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BRENEISEN v. MOTOROLA
March 28, 2003
BRENEISEN, JR., ET AL., VS. MOTOROLA, ET AL.
The opinion of the court was delivered by: Philip G. Reinhard
MEMORANDUM OPINION AND ORDER
Plaintiffs, who are six current or former employees of defendant, Motorola, Inc., have sued Motorola and other individual employees of Motorola in a twenty-count amended complaint for violations of the Family and Medical Leave Act, 29 U.S.C. § 2601 et seq., and intentional infliction of emotional distress under state law. Jurisdiction and venue are proper based on 28 U.S.C. § 1331, 1367, 1391. Before the court are plaintiffs' motions to strike defendants' affirmative defenses, filed pursuant to Federal Rule of Civil Procedure 12(f), and to disqualify defense counseL
Taking up the motion to strike first, the court finds defendants have adequately pled their affirmative defenses for purposes of notice pleading under Rule 8. Defendants naturally will have to develop facts to support their affirmative defenses but it would be premature to strike them at this time; they are sufficient as a matter of law. Plaintiffs also argue affirmative defenses 2 and 4 should be stricken under the law of the case doctrine. This case was originally removed from an Illinois state court to the Northern District of Illinois, Eastern Division, where it was assigned to Judge Holderman. Before Judge Holderman transferred the case here, he granted in part and denied in part a similar motion to strike that plaintiffs filed when the case was still in the Eastern Division. The part he granted was as to affirmative defenses 2 and 4. As his order makes clear, however, the reason he granted the motion as to those two affirmative defenses was because defendants voluntarily withdrew them. Plaintiffs have since filed an amended complaint with additional allegations that prompted defendants to reassert these two affirmative defenses. For these reasons, the court finds it is not bound by Judge Holderman's decision on plaintiffs' previous motion to strike.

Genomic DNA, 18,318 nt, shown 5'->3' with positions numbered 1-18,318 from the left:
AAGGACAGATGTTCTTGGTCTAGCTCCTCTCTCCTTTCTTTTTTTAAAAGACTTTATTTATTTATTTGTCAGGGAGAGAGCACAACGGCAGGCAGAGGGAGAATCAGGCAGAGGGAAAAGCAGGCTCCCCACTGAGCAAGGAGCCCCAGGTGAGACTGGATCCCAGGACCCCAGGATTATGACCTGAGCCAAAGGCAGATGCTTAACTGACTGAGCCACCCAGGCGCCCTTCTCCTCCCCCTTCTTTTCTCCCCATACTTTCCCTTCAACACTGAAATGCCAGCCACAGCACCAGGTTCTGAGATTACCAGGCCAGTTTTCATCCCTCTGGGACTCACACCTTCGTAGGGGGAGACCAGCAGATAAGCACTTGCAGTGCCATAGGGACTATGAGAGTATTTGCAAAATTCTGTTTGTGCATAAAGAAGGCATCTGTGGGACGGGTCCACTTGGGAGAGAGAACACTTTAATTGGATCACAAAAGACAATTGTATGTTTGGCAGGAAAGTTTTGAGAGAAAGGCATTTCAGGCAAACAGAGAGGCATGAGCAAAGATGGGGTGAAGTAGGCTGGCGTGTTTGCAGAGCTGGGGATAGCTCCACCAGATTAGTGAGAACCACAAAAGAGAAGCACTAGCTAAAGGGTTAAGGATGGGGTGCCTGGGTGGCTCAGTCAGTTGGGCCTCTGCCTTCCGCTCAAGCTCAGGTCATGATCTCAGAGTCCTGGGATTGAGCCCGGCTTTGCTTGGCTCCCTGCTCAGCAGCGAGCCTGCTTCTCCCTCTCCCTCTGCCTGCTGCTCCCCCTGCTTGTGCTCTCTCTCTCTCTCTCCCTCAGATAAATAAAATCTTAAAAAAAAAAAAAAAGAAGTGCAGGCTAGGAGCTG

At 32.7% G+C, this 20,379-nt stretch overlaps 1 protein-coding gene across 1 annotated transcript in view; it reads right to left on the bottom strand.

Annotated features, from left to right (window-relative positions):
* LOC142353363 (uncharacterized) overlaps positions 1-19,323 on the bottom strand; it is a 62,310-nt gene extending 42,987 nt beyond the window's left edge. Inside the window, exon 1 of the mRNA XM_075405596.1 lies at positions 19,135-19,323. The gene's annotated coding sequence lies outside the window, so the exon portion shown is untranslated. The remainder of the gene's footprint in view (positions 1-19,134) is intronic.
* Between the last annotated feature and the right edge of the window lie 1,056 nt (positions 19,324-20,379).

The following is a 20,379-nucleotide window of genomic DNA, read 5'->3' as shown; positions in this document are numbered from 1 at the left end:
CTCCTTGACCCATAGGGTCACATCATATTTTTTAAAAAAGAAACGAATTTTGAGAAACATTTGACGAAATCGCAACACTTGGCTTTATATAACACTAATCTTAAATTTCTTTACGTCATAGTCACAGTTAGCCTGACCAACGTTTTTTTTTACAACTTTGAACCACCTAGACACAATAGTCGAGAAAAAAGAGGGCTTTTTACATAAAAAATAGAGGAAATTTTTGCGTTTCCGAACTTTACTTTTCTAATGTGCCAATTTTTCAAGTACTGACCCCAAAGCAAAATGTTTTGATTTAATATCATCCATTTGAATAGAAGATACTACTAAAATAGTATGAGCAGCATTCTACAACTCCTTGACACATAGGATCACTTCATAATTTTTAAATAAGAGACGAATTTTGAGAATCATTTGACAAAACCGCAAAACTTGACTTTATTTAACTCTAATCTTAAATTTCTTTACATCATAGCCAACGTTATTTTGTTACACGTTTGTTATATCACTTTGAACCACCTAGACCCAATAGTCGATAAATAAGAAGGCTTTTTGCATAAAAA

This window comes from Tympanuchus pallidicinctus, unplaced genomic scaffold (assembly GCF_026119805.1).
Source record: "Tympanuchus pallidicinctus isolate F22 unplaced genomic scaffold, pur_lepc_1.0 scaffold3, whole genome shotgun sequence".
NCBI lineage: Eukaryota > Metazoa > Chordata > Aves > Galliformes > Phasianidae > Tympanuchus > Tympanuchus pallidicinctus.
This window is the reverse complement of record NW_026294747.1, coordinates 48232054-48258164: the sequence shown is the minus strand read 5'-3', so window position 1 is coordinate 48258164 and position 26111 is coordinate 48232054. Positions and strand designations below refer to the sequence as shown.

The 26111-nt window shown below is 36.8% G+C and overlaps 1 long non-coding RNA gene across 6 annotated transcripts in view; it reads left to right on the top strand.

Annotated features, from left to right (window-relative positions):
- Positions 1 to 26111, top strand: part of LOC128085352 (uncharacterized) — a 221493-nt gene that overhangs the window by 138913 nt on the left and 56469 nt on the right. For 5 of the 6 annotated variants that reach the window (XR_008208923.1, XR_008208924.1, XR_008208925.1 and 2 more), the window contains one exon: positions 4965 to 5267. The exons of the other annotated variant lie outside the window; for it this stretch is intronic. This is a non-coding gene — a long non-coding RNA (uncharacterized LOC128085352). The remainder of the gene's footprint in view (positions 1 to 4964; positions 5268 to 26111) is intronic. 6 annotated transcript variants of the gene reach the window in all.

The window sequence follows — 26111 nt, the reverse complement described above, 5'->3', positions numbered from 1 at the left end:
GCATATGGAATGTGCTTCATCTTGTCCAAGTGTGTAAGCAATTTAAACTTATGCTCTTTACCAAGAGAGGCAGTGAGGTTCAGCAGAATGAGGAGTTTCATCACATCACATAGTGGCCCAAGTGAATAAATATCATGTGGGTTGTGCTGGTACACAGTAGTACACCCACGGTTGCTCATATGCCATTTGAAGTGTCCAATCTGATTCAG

As for the motion to disqualify, the court again finds plaintiffs have jumped the gun. They essentially argue that a potential conflict of interest could arise because defense counsel represents both Motorola and its individual employee-defendants. Plaintiffs believe this presents a potential conflict because Motorola and the individual defendants have antagonistic defenses over whether the individual defendants were acting within the scope of their employment. In response, defense counsel represents that each defendant has signed a "Letter of Joint Representation" that explains the potential conflicts of interest that may arise from a joint representation. Defense counsel has offered to provide these to the court for an in camera inspection, but the court finds this unnecessary at this time. Representations made by defense counsel in defendants' response brief are subject to Rule 11, so the court trusts such waivers have in fact been obtained. In any event, the court sees no reason to disqualify defense counsel at this early stage in the litigation as there is presently no actual conflict of interest. If an actual conflict of interest arises in the future, the court can take up the matter again at that time.
For the reasons stated above, plaintiffs' motions to strike and to disqualify are denied.
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